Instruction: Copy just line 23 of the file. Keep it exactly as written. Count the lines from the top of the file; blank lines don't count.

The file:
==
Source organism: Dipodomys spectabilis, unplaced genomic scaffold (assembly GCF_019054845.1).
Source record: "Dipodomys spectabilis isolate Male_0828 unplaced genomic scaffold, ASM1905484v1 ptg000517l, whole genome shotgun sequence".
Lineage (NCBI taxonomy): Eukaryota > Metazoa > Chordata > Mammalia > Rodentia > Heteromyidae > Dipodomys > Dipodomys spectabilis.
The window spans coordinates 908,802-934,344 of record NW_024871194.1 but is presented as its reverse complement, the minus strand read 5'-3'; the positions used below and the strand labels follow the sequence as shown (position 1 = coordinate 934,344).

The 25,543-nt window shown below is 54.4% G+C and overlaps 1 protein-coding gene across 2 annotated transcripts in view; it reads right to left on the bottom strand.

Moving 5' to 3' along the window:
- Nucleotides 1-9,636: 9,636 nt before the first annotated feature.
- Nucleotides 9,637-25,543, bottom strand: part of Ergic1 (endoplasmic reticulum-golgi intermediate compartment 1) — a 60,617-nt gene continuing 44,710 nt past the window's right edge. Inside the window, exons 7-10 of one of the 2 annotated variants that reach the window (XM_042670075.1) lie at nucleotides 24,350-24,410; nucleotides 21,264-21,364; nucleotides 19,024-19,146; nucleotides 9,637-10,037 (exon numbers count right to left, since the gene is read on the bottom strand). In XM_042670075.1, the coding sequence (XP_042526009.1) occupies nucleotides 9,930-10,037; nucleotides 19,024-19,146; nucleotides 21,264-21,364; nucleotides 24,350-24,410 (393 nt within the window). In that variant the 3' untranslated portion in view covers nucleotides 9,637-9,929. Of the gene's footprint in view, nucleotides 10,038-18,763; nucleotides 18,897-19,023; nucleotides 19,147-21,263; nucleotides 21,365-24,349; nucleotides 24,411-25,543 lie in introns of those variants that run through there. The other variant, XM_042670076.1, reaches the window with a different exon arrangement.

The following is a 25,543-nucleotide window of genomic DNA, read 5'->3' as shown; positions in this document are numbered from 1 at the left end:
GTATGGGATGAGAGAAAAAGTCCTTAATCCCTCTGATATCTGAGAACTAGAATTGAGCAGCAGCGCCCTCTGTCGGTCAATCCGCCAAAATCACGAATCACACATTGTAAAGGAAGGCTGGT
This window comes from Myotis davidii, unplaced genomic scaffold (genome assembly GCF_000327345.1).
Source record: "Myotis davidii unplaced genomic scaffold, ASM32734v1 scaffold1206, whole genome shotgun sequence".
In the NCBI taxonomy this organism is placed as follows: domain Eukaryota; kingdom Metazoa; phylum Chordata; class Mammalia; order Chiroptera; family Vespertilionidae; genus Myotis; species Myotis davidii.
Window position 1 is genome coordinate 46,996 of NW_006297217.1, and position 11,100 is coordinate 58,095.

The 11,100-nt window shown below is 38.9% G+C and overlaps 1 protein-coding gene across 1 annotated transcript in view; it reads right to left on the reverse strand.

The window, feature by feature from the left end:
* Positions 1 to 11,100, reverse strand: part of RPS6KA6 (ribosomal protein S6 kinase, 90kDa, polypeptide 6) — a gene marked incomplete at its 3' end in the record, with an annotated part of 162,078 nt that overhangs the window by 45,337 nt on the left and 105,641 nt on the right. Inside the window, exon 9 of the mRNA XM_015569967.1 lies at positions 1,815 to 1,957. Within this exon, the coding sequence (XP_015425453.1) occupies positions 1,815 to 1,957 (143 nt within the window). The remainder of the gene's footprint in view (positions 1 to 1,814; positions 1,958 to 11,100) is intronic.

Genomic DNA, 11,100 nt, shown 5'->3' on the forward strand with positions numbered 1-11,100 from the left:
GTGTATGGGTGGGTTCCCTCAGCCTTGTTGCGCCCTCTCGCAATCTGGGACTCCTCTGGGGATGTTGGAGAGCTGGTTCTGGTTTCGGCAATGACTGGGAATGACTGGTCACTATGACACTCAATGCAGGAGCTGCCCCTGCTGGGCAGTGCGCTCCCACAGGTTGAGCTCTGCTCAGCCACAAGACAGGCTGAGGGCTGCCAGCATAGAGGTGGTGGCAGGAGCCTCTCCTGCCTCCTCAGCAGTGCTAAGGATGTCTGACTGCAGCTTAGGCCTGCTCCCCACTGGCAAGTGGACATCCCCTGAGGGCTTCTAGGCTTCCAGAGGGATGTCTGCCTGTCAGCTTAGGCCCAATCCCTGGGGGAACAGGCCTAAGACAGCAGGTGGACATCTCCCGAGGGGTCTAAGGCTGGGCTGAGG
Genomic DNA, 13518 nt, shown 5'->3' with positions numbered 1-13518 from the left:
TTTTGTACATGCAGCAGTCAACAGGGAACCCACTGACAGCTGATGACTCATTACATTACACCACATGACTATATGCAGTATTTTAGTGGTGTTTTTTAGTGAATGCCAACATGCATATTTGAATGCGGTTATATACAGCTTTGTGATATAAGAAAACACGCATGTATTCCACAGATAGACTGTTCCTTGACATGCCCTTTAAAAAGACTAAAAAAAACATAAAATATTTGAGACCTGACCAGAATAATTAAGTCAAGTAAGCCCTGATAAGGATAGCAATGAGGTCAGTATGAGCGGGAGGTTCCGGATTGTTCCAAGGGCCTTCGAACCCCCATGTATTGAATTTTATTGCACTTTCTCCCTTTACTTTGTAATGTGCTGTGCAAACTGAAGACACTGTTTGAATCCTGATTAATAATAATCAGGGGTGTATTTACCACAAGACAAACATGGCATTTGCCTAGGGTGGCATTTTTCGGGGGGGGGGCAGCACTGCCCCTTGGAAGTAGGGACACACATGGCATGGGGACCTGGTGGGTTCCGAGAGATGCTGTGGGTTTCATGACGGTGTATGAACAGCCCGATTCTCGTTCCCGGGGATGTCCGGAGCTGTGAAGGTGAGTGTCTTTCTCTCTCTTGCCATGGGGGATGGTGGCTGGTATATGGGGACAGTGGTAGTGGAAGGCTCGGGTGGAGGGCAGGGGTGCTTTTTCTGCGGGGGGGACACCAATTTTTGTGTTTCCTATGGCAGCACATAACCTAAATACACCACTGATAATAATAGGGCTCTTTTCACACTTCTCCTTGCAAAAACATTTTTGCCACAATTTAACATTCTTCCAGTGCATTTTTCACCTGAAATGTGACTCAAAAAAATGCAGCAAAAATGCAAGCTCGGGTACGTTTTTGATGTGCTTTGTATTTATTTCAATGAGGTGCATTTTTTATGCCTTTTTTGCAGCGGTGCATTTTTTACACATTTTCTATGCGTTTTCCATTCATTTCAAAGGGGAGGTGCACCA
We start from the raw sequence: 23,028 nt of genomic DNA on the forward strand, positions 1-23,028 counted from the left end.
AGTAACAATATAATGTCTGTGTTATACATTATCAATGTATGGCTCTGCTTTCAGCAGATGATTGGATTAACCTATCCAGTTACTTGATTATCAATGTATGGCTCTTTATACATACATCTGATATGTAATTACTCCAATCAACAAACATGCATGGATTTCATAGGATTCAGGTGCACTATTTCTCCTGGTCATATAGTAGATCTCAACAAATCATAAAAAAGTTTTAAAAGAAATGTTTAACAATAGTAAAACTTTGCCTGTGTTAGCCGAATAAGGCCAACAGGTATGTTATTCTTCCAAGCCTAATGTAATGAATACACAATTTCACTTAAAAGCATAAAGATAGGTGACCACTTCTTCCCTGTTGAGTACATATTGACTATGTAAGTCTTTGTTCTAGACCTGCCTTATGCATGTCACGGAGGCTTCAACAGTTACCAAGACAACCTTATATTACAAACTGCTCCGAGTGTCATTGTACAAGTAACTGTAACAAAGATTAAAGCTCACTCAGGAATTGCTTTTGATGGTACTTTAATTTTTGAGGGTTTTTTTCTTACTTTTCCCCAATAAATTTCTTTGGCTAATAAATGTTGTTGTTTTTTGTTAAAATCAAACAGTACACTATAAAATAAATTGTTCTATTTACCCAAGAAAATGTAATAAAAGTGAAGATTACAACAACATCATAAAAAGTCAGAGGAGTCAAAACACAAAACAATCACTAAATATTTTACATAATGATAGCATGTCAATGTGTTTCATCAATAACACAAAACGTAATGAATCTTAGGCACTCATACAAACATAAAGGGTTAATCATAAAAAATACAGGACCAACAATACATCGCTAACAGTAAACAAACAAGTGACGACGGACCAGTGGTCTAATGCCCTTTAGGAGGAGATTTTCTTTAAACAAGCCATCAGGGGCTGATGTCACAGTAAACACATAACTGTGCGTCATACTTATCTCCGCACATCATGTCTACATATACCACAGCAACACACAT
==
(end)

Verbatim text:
AGTAACAATATAATGTCTGTGTTATACATTATCAATGTATGGCTCTGCTTTCAGCAGATGATTGGATTAACCTATCCAGTTACTTGATTATCAATGTATGGCTCTTTATACATACATCTGATATGTAATTACTCCAATCAACAAACATGCATGGATTTCATAGGATTCAGGTGCACTATTTCTCCTGGTCATATAGTAGATCTCAACAAATCATAAAAAAGTTTTAAAAGAAATGTTTAACAATAGTAAAACTTTGCCTGTGTTAGCCGAATAAGGCCAACAGGTATGTTATTCTTCCAAGCCTAATGTAATGAATACACAATTTCACTTAAAAGCATAAAGATAGGTGACCACTTCTTCCCTGTTGAGTACATATTGACTATGTAAGTCTTTGTTCTAGACCTGCCTTATGCATGTCACGGAGGCTTCAACAGTTACCAAGACAACCTTATATTACAAACTGCTCCGAGTGTCATTGTACAAGTAACTGTAACAAAGATTAAAGCTCACTCAGGAATTGCTTTTGATGGTACTTTAATTTTTGAGGGTTTTTTTCTTACTTTTCCCCAATAAATTTCTTTGGCTAATAAATGTTGTTGTTTTTTGTTAAAATCAAACAGTACACTATAAAATAAATTGTTCTATTTACCCAAGAAAATGTAATAAAAGTGAAGATTACAACAACATCATAAAAAGTCAGAGGAGTCAAAACACAAAACAATCACTAAATATTTTACATAATGATAGCATGTCAATGTGTTTCATCAATAACACAAAACGTAATGAATCTTAGGCACTCATACAAACATAAAGGGTTAATCATAAAAAATACAGGACCAACAATACATCGCTAACAGTAAACAAACAAGTGACGACGGACCAGTGGTCTAATGCCCTTTAGGAGGAGATTTTCTTTAAACAAGCCATCAGGGGCTGATGTCACAGTAAACACATAACTGTGCGTCATACTTATCTCCGCACATCATGTCTACATATACCACAGCAACACACAT